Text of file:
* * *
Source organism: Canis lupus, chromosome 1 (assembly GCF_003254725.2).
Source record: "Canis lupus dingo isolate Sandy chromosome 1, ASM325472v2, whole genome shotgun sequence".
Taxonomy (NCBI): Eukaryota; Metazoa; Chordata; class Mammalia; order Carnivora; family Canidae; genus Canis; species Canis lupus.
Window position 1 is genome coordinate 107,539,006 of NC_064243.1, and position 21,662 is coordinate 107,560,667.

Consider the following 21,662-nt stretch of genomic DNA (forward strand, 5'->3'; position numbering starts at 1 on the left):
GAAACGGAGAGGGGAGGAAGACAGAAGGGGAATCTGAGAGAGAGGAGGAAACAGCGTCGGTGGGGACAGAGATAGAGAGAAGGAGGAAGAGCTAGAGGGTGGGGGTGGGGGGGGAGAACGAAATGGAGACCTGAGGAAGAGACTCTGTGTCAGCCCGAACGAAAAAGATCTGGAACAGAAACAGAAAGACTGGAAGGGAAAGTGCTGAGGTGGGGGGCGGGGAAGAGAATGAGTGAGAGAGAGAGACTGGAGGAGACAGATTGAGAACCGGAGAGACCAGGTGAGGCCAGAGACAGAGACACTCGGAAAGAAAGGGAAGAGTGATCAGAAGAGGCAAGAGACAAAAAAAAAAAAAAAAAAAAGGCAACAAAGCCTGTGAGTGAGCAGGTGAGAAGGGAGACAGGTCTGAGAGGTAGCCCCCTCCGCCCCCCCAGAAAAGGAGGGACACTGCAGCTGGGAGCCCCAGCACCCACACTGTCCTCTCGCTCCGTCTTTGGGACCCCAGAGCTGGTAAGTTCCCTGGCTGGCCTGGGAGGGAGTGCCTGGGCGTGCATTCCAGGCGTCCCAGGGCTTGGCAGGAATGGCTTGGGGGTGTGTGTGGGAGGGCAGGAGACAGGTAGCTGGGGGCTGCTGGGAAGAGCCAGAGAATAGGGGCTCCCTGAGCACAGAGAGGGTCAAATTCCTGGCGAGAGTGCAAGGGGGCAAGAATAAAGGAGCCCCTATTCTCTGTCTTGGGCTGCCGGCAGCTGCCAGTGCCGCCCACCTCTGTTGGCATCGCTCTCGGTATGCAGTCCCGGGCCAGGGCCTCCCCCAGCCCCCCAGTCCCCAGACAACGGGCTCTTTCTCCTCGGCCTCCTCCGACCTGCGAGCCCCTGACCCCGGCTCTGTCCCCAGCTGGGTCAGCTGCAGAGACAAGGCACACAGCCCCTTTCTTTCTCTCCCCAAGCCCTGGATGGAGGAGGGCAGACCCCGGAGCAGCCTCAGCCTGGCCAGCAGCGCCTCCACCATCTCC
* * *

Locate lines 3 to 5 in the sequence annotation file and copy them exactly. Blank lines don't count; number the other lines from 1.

Taxonomy (NCBI): Eukaryota; Metazoa; Chordata; class Mammalia; order Carnivora; family Canidae; genus Canis; species Canis lupus.
Window position 1 is genome coordinate 107,539,006 of NC_064243.1, and position 21,662 is coordinate 107,560,667.

Consider the following 21,662-nt stretch of genomic DNA (forward strand, 5'->3'; position numbering starts at 1 on the left):